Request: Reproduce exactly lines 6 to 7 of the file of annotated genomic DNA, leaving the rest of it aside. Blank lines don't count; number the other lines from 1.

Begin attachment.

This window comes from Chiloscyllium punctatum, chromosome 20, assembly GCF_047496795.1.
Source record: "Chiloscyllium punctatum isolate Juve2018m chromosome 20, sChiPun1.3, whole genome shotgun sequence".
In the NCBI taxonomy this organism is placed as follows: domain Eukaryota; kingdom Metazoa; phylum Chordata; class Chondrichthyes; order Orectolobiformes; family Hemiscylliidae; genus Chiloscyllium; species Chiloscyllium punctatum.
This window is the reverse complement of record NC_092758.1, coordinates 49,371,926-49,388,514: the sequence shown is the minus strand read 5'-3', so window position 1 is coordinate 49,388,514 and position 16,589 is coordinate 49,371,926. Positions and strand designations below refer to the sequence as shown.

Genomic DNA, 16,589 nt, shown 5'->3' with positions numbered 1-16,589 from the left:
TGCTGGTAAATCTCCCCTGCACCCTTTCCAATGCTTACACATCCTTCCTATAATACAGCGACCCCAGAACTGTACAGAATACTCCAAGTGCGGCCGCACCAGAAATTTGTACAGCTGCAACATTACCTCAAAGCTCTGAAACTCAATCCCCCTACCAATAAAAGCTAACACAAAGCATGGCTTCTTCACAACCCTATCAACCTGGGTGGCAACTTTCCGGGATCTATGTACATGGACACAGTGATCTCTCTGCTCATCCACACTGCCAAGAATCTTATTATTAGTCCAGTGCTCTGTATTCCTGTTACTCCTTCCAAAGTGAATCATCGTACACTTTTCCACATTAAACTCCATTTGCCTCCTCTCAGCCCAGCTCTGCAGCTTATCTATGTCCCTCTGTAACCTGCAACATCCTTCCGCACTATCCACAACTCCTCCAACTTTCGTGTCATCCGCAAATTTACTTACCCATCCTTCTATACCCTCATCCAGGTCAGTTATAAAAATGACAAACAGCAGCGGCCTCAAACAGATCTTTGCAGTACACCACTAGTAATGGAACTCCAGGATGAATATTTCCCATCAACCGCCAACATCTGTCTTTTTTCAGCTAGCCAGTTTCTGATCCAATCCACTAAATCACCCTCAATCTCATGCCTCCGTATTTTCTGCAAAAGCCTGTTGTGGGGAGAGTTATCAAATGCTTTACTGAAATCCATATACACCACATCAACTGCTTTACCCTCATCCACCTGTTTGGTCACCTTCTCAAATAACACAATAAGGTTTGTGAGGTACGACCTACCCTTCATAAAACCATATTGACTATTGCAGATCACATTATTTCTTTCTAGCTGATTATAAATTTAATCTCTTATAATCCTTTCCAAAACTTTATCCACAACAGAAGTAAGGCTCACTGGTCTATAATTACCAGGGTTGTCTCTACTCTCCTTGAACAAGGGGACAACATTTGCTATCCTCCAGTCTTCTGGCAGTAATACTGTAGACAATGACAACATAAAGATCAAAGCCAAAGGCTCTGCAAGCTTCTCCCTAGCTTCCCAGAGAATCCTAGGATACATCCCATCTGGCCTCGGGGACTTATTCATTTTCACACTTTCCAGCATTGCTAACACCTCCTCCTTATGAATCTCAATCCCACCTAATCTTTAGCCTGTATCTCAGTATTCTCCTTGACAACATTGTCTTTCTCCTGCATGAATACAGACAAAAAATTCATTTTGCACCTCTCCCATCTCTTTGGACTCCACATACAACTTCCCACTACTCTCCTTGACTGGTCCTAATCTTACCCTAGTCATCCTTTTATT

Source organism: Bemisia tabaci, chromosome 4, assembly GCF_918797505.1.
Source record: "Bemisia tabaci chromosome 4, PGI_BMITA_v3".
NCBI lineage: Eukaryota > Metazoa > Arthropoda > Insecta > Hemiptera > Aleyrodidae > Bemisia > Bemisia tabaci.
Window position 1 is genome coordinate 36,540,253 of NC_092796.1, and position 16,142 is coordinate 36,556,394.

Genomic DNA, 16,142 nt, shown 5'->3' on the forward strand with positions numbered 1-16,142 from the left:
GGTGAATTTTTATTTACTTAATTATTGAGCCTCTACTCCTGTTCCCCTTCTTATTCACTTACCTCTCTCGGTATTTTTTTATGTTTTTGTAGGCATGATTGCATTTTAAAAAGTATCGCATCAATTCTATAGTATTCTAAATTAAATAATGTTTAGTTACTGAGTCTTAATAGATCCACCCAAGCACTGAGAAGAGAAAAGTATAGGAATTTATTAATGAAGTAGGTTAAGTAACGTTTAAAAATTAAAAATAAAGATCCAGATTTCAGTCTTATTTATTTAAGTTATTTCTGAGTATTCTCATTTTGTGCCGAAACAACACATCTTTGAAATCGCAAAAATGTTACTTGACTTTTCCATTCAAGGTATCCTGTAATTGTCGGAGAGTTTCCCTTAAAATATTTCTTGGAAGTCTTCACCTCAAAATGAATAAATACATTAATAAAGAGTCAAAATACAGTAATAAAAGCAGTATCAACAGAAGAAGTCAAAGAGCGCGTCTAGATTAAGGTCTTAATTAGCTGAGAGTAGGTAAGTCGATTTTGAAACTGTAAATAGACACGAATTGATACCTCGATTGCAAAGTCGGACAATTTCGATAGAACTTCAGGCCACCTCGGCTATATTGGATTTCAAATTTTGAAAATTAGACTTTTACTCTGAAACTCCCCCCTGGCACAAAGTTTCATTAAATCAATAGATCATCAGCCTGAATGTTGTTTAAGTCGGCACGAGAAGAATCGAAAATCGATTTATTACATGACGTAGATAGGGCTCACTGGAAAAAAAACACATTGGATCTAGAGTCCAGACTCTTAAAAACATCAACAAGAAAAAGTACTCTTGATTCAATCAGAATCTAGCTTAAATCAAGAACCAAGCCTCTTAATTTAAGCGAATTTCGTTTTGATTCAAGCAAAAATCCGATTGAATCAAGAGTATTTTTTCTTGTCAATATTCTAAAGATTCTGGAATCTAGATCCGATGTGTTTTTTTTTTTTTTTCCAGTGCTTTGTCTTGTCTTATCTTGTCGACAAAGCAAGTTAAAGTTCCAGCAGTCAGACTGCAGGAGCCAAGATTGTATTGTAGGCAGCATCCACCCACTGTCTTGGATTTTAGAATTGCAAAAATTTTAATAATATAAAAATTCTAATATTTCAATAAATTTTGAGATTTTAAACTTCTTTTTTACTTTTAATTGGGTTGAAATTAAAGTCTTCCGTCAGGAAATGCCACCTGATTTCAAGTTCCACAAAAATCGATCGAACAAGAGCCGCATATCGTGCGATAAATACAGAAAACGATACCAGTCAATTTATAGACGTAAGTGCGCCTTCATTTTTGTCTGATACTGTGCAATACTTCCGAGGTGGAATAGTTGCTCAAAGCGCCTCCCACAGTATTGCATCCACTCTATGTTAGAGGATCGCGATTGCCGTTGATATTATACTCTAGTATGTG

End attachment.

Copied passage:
TGCTGGTAAATCTCCCCTGCACCCTTTCCAATGCTTACACATCCTTCCTATAATACAGCGACCCCAGAACTGTACAGAATACTCCAAGTGCGGCCGCACCAGAAATTTGTACAGCTGCAACATTACCTCAAAGCTCTGAAACTCAATCCCCCTACCAATAAAAGCTAACACAAAGCATGGCTTCTTCACAACCCTATCAACCTGGGTGGCAACTTTCCGGGATCTATGTACATGGACACAGTGATCTCTCTGCTCATCCACACTGCCAAGAATCTTATTATTAGTCCAGTGCTCTGTATTCCTGTTACTCCTTCCAAAGTGAATCATCGTACACTTTTCCACATTAAACTCCATTTGCCTCCTCTCAGCCCAGCTCTGCAGCTTATCTATGTCCCTCTGTAACCTGCAACATCCTTCCGCACTATCCACAACTCCTCCAACTTTCGTGTCATCCGCAAATTTACTTACCCATCCTTCTATACCCTCATCCAGGTCAGTTATAAAAATGACAAACAGCAGCGGCCTCAAACAGATCTTTGCAGTACACCACTAGTAATGGAACTCCAGGATGAATATTTCCCATCAACCGCCAACATCTGTCTTTTTTCAGCTAGCCAGTTTCTGATCCAATCCACTAAATCACCCTCAATCTCATGCCTCCGTATTTTCTGCAAAAGCCTGTTGTGGGGAGAGTTATCAAATGCTTTACTGAAATCCATATACACCACATCAACTGCTTTACCCTCATCCACCTGTTTGGTCACCTTCTCAAATAACACAATAAGGTTTGTGAGGTACGACCTACCCTTCATAAAACCATATTGACTATTGCAGATCACATTATTTCTTTCTAGCTGATTATAAATTTAATCTCTTATAATCCTTTCCAAAACTTTATCCACAACAGAAGTAAGGCTCACTGGTCTATAATTACCAGGGTTGTCTCTACTCTCCTTGAACAAGGGGACAACATTTGCTATCCTCCAGTCTTCTGGCAGTAATACTGTAGACAATGACAACATAAAGATCAAAGCCAAAGGCTCTGCAAGCTTCTCCCTAGCTTCCCAGAGAATCCTAGGATACATCCCATCTGGCCTCGGGGACTTATTCATTTTCACACTTTCCAGCATTGCTAACACCTCCTCCTTATGAATCTCAATCCCACCTAATCTTTAGCCTGTATCTCAGTATTCTCCTTGACAACATTGTCTTTCTCCTGCATGAATACAGACAAAAAATTCATTTTGCACCTCTCCCATCTCTTTGGACTCCACATACAACTTCCCACTACTCTCCTTGACTGGTCCTAATCTTACCCTAGTCATCCTTTTATT

Source organism: Bemisia tabaci, chromosome 4, assembly GCF_918797505.1.